Chapter 1. Introduction

1.1. Virtualized and Non-Virtualized Environments

A virtualized environment presents opportunities for both the discovery of new attack vectors and the refinement of existing exploits that may not previously have presented value to an attacker. Therefore, it is important to take steps to ensure the security of both the physical hosts and the guests running on them when creating and maintaining virtual machines.
Non-Virtualized Environment

In a non-virtualized environment, hosts are separated from each other physically and each host has a self-contained environment, which consists of services such as a web server, or a DNS server. These services communicate directly to their own user space, host kernel and physical host, offering their services directly to the network.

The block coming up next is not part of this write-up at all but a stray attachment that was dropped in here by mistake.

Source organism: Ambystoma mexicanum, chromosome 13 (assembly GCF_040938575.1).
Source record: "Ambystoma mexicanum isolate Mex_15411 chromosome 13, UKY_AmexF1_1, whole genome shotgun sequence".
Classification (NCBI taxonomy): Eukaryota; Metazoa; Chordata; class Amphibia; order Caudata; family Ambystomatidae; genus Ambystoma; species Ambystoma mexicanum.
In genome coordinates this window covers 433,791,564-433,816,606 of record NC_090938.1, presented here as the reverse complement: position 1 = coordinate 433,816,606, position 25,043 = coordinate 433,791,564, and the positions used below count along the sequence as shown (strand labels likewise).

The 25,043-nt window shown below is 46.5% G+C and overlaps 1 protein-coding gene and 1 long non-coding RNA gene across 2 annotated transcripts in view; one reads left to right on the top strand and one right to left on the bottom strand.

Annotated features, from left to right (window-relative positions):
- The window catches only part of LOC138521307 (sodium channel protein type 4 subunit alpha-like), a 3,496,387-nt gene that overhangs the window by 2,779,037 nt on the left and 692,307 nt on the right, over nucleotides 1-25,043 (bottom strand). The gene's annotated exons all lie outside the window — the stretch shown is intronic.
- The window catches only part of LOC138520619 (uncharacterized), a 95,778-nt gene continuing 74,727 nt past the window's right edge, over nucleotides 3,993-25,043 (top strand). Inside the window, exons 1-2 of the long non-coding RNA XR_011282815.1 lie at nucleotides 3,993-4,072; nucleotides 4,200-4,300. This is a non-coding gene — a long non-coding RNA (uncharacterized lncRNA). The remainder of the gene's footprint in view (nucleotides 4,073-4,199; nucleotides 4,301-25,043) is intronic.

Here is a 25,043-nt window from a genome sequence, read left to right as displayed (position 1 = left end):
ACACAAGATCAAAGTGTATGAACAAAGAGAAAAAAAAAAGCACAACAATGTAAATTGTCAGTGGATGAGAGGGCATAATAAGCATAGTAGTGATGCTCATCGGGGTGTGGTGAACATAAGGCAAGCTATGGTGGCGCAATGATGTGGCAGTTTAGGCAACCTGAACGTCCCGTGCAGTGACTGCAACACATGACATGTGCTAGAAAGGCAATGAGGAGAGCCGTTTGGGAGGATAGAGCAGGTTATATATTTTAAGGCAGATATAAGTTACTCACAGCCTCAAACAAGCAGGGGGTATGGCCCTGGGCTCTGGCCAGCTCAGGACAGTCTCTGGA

Non-Virtualized Environment

Figure 1.1. Non-Virtualized Environment

Virtualized Environment

In a virtualized environment, several operating systems can be housed (as guest virtual machines) within a single host kernel and physical host.

Virtualized Environment

Figure 1.2. Virtualized Environment

When services are not virtualized, machines are physically separated. Any exploit is, therefore, usually contained to the affected machine, with the exception of network attacks. When services are grouped together in a virtualized environment, extra vulnerabilities emerge in the system. If a security flaw exists in the hypervisor that can be exploited by a guest instance, this guest may be able to attack the host, as well as other guests running on that host.